1 9 7 8 – 1 9 8 2 (USA)
94 x 30 minute episodes
One of the more unusual episodes of Happy Days was “My Favorite Orkan”, telecast in February of 1978. In this episode, Richie was visited by Mork, an alien from outer space who wanted to kidnap him.
Mork was portrayed by Robin Williams, then just a little-known comedian with a gift for offbeat, manic improvisation.
That gift translated into a unique Happy Days performance (pictured below) and audiences loved it. ABC decided to give Mork his own spin-off, which began airing in September 1978.
Mork & Mindy began as Mork was sent bleems and bleems from his planet to Earth as a punishment for drawing a moustache on a picture of the Solar Leader.
He landed in Boulder, Colorado – in a giant egg – with a mission to study Earthlings, and report back his findings to His Immenseness, the Orkan leader Orson.
Since Orkan customs were the direct opposite of Earth customs (sitting on one’s head instead of one’s bottom, for example), Mork’s behaviour tended to make most Earthlings think he was as nutty as a Snickers bar.
However, he did manage to befriend Mindy (Pam Dawber), who worked at her father’s music store. She let him take up residence in the attic of her apartment and became his guide to earthbound customs and emotions.
Mindy’s father Fred (Conrad Janis) provided most of the comedic tension, grousing about his daughter’s living arrangement with Mork.
Other characters introduced in the first season included Cora (Elizabeth Kerr), Mindy’s wisecracking grandmother, and Mr Bickley (Tom Poston), the perpetually grumpy downstairs neighbour who designed greeting cards for a living.
The cast was rounded out by Exidor (Robert Donner), a self-proclaimed prophet who discovered his belief that aliens were coming to Earth was true when he met Mork, and by the off-screen voice of Orson (Ralph James), to whom Mork reported at the end of every episode.
Audiences flocked to the show, fascinated by the unpredictable comedic stylings of Williams, making Mork & Mindy a tremendous early hit. Mork’s Orkan expressions “nanu, nanu” (a way of saying hello) and “shazbot” (an Orkan profanity) became national catchphrases.
However, the show’s momentum was slowed by a number of decisions made for the second season: its time slot was changed, several supporting characters were dropped from the show, and the new episodes tried to embrace ‘relevant’ themes in their scripts instead of sticking to the first season’s slapstick-based format.
Things started out suitably wacky with a two-part season opener in which Mork shrank down to subatomic size and entered the world inside a tablecloth, but the ratings soon plummeted, leaving the creators scrambling to save the show.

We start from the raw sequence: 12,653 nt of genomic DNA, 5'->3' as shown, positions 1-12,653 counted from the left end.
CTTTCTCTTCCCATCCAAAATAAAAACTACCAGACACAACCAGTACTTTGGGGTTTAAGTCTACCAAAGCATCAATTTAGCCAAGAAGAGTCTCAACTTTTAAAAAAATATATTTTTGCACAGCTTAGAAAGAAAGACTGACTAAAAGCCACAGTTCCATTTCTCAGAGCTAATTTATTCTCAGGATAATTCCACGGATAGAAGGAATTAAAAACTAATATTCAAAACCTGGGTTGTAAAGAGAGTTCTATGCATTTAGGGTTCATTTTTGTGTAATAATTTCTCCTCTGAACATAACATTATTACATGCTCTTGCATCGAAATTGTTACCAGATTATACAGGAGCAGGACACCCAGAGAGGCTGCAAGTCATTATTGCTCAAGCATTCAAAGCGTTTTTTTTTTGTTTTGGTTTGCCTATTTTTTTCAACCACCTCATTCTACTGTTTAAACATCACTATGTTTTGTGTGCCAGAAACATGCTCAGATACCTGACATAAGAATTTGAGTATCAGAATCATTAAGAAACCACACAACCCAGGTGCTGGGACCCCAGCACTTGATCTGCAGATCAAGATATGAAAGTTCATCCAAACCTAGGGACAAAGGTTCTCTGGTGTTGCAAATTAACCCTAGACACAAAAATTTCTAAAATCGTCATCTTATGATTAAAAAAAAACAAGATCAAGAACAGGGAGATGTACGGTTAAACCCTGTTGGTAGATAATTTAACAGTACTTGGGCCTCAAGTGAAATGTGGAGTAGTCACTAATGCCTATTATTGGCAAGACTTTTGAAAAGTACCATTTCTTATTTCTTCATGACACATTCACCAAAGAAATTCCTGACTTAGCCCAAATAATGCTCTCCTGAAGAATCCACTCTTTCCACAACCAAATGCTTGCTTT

In an attempt to bolster sagging ratings, Fred was reinstated for the third season, and the show reverted to its first season innocence, turning Mork back into the zany, loveable alien creature which made him an instant TV success.
New characters were also added: Nelson Flavor (Jim Stahl) was Mindy’s cousin and an aspiring politician, and Remo (Jay Thomas) and Jean (Gina Hecht) were a brother-sister duo who relocated to Boulder so Jean could attend medical school.
Remo supported them by opening a New York-style deli that became the new hangout on the show. Mindy got a job as a newscaster at a local TV station for a new boss, Mr Sternhagen (Foster Brooks).
However, these additional changes could not resurrect the show’s early success, and one last attempt was made to save it.
Mork married Mindy and visited Ork for their honeymoon. Mork became pregnant (the male half of the couple has the babies on Ork) and gave birth to a child named Mearth.
Since all Orkans age in reverse (from elderly to infancy), young Mearth was born into the full-grown body of comedian Jonathan Winters.
Williams, who considered Winters an important early influence on his style of comedy, developed a unique chemistry with his new co-star, who acted every bit the oversized baby.
But even this comic interplay wasn’t enough to return the show to its original level of success, and after a penultimate three-parter featuring Mork, Mindy and Mearth’s cross-time flight from an evil Neptunian, Mork & Mindy was cancelled in August 1982 after 94 episodes.
After the show ended, it was resurrected in a cartoon format as part of a Saturday morning series called The Mork & Mindy/Laverne and Shirley/Fonz Hour. All the voices for this cartoon were provided by the members of the Mork & Mindy cast, keeping the shazbots coming for at least one more season of rainbow-suspendered wackiness.
Franklin Delano Bickley